By now, most everyone is familiar with the weekend bail-in of the Cyprus banks. Cyprus… that little mouse of an island with about 1 million citizens.
From Goldman Sachs, here is a bullet-point summary of the action:
- Over the weekend, Cyprus and Troika agreed on a rescue package with the following key points:
- €10 billion total rescue package.
- A tax on deposits, expected to yield €5.8 billion, which has the following characteristics:
- 6.7% tax on deposit amounts < €100, 000.
- 9.9% tax on deposit amounts > €100, 000.
- Deposit amounts are recorded as of Friday close (March 15) and apply to all deposits in Cypriot Banks in Cyprus (across currencies, type of customer account). They do not apply to customer deposits of Cypriot banks held outside of Cyprus (the two large Cypriot banks both have a presence in the UK, for example).
- Cypriot bank operations in Greece will be taken over by Greek banks, at no cost to the Greek tax payer. This is important as the large Cypriot banks operate a substantial portion of group assets in Greece.
- In exchange for the tax, the impacted depositors will be granted shares in the Cypriot banks.
- Tax changes, where (1) the corporate tax rises to 12.5% from 10% and the income from deposits to be taxed at 20-25%.
- Bail-in of junior debt is expected to take place, however overall impact is limited by a low balance of outstanding securities.
- Commitment to downsize local banking sector towards EU average size (in relation to GDP) by 2018.
- A privatization program which is expected to contribute €1.4 billion.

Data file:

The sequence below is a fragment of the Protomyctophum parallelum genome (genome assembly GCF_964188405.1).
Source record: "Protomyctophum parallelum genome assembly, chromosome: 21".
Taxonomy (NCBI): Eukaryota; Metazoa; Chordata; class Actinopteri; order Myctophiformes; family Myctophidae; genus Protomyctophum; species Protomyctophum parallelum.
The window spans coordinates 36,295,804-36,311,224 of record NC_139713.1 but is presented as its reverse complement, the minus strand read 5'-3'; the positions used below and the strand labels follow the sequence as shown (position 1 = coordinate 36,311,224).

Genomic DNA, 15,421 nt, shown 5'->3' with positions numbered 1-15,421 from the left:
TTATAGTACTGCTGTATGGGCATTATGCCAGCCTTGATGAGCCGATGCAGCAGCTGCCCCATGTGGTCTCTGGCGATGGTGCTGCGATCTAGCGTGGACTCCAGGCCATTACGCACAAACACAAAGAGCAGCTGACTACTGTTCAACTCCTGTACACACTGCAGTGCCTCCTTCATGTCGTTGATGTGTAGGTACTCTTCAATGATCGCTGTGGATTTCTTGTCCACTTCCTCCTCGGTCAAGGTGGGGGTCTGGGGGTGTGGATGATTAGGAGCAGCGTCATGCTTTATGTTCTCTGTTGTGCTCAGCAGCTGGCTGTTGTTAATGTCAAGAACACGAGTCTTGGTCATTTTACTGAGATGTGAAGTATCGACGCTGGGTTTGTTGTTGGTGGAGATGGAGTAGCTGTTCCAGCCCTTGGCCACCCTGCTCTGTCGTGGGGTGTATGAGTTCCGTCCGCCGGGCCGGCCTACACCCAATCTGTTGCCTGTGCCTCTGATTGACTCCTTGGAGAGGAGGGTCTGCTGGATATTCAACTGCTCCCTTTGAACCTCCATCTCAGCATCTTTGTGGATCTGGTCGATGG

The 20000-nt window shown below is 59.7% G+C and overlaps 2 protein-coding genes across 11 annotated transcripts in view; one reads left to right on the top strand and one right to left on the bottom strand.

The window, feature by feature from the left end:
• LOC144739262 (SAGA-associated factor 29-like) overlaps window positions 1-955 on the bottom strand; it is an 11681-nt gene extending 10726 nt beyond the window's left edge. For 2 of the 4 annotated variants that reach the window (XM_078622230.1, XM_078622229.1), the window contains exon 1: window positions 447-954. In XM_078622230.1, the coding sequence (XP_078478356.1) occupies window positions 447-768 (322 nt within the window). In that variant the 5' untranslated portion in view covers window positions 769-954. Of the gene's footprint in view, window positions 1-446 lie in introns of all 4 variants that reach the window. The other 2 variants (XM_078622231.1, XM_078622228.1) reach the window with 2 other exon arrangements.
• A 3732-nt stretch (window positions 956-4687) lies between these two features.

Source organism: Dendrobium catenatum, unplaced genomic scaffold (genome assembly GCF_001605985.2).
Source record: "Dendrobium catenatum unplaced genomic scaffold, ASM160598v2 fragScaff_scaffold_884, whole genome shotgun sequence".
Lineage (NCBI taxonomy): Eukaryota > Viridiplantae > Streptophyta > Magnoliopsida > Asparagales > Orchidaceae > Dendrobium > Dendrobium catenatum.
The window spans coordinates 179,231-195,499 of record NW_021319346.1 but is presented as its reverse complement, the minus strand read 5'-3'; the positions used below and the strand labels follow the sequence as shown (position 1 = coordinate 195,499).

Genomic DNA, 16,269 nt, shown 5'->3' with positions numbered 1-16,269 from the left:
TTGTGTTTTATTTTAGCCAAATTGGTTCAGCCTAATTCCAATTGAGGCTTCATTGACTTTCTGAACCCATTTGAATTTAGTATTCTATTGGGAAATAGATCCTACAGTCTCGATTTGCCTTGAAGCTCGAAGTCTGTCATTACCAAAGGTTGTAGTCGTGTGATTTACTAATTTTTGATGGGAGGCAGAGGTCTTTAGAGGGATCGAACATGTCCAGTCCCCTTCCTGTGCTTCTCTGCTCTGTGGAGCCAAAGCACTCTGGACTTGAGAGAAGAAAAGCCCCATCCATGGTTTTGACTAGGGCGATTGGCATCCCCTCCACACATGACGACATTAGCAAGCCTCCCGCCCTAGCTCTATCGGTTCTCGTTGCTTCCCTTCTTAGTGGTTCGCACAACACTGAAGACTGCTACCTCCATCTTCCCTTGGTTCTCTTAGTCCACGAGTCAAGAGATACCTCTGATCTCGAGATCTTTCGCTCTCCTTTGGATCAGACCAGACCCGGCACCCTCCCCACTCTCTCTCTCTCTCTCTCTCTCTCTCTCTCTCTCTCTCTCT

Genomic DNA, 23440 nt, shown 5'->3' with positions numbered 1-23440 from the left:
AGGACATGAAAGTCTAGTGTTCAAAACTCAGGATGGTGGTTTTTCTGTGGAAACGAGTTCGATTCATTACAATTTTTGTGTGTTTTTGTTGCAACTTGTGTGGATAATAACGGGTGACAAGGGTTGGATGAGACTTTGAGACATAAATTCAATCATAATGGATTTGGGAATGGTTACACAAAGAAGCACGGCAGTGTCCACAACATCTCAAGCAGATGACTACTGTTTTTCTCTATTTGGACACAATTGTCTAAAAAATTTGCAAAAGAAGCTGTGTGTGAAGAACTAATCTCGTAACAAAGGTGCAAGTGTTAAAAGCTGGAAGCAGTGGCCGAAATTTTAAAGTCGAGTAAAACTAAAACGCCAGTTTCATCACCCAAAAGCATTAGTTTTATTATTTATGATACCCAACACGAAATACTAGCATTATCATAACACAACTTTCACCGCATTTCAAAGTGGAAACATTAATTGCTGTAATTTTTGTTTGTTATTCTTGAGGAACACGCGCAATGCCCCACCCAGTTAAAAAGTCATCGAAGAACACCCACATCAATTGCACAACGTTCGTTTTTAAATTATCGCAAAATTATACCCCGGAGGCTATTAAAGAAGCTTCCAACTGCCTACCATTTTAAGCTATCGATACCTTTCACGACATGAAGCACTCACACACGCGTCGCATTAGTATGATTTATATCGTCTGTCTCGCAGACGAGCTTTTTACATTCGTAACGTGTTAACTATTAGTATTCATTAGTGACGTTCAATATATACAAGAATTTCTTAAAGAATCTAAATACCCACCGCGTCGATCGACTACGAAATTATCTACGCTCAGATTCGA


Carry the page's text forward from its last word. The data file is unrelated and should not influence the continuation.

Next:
- Russia will participate, but to a small extent (exact amount / type unclear).
As a result of these actions, even deposits falling below the deposit insurance maximum will be taking a haircut. ATM’s in Cyprus are empty and the banks are on holiday until Thursday at the earliest.
General reaction in the media has run the gamut from moral indignation to righteous rage.
- How can government force savers to disgorge a large chunk of their savings?
- What do you have left when the rule of law can be overturned by edict?
- What are the implications for property rights of the individual?
- How can we accept this financial repression of middle and lower class savers?
Feel sorry for the Cypriots.
Except the above questions were not intended to apply only to Cyprus. They should have been asked years ago when the US Federal Reserve decided to hold interest rates at zero.
Zero nominal rates means negative real rates; forcing savers to disgorge their savings to inflation. Artificially forcing interest rates to zero is an edict by an unelected central bank. Hardly the rule of law. And what are the implications for property rights when inflation backhandedly chips away at your property’s value? Finally, here, in the good-ol’ US it is the lower and middle class saver that is being financially repressed by being paid nothing on their savings. Think of the retiree trying to make his savings last for the rest of his life.
I somehow missed the moral indignation and righteous rage when these policies were implemented on our shores.
I guess if you implement financial repression quietly and over time, few people notice or care. Yet, if you overtly and immediately bring about the repression, you make global headlines and become the target of global derision.
So Cyprus is the mouse that roared.
Pay no attention to the whispering gorilla.